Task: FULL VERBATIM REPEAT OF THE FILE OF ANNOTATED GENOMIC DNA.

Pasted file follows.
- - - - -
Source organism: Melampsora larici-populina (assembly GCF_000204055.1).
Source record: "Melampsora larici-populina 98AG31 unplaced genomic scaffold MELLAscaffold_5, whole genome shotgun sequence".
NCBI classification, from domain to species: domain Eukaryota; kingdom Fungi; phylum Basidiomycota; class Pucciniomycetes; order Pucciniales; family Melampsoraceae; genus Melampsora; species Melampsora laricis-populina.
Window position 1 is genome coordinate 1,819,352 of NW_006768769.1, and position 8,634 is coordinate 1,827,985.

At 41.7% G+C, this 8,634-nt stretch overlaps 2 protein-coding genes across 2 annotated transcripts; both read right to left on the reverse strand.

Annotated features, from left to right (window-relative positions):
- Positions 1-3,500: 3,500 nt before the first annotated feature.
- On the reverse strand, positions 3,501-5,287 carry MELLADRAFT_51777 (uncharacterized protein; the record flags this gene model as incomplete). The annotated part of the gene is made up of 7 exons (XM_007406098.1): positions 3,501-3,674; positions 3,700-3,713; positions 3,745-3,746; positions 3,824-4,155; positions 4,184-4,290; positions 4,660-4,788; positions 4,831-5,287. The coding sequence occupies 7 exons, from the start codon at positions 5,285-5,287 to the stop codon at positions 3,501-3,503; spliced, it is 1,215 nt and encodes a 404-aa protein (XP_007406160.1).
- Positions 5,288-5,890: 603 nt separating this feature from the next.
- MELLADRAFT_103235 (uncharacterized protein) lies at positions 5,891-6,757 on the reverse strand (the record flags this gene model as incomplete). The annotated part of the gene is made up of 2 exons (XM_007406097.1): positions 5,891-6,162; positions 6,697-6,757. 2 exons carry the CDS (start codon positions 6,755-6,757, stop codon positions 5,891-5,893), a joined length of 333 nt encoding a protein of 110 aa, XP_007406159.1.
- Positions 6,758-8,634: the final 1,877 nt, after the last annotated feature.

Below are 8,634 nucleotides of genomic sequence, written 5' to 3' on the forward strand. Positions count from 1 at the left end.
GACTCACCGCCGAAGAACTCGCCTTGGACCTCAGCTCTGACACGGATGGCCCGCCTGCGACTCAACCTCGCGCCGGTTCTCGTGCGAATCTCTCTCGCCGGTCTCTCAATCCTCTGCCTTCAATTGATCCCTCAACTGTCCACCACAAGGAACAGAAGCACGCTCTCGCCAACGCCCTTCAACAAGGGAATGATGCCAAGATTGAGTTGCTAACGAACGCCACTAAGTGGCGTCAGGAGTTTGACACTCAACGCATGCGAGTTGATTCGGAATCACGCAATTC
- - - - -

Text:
Source organism: Melampsora larici-populina (assembly GCF_000204055.1).
Source record: "Melampsora larici-populina 98AG31 unplaced genomic scaffold MELLAscaffold_5, whole genome shotgun sequence".
NCBI classification, from domain to species: domain Eukaryota; kingdom Fungi; phylum Basidiomycota; class Pucciniomycetes; order Pucciniales; family Melampsoraceae; genus Melampsora; species Melampsora laricis-populina.
Window position 1 is genome coordinate 1,819,352 of NW_006768769.1, and position 8,634 is coordinate 1,827,985.

At 41.7% G+C, this 8,634-nt stretch overlaps 2 protein-coding genes across 2 annotated transcripts; both read right to left on the reverse strand.

Annotated features, from left to right (window-relative positions):
- Positions 1-3,500: 3,500 nt before the first annotated feature.
- On the reverse strand, positions 3,501-5,287 carry MELLADRAFT_51777 (uncharacterized protein; the record flags this gene model as incomplete). The annotated part of the gene is made up of 7 exons (XM_007406098.1): positions 3,501-3,674; positions 3,700-3,713; positions 3,745-3,746; positions 3,824-4,155; positions 4,184-4,290; positions 4,660-4,788; positions 4,831-5,287. The coding sequence occupies 7 exons, from the start codon at positions 5,285-5,287 to the stop codon at positions 3,501-3,503; spliced, it is 1,215 nt and encodes a 404-aa protein (XP_007406160.1).
- Positions 5,288-5,890: 603 nt separating this feature from the next.
- MELLADRAFT_103235 (uncharacterized protein) lies at positions 5,891-6,757 on the reverse strand (the record flags this gene model as incomplete). The annotated part of the gene is made up of 2 exons (XM_007406097.1): positions 5,891-6,162; positions 6,697-6,757. 2 exons carry the CDS (start codon positions 6,755-6,757, stop codon positions 5,891-5,893), a joined length of 333 nt encoding a protein of 110 aa, XP_007406159.1.
- Positions 6,758-8,634: the final 1,877 nt, after the last annotated feature.

Below are 8,634 nucleotides of genomic sequence, written 5' to 3' on the forward strand. Positions count from 1 at the left end.
GACTCACCGCCGAAGAACTCGCCTTGGACCTCAGCTCTGACACGGATGGCCCGCCTGCGACTCAACCTCGCGCCGGTTCTCGTGCGAATCTCTCTCGCCGGTCTCTCAATCCTCTGCCTTCAATTGATCCCTCAACTGTCCACCACAAGGAACAGAAGCACGCTCTCGCCAACGCCCTTCAACAAGGGAATGATGCCAAGATTGAGTTGCTAACGAACGCCACTAAGTGGCGTCAGGAGTTTGACACTCAACGCATGCGAGTTGATTCGGAATCACGCAATTC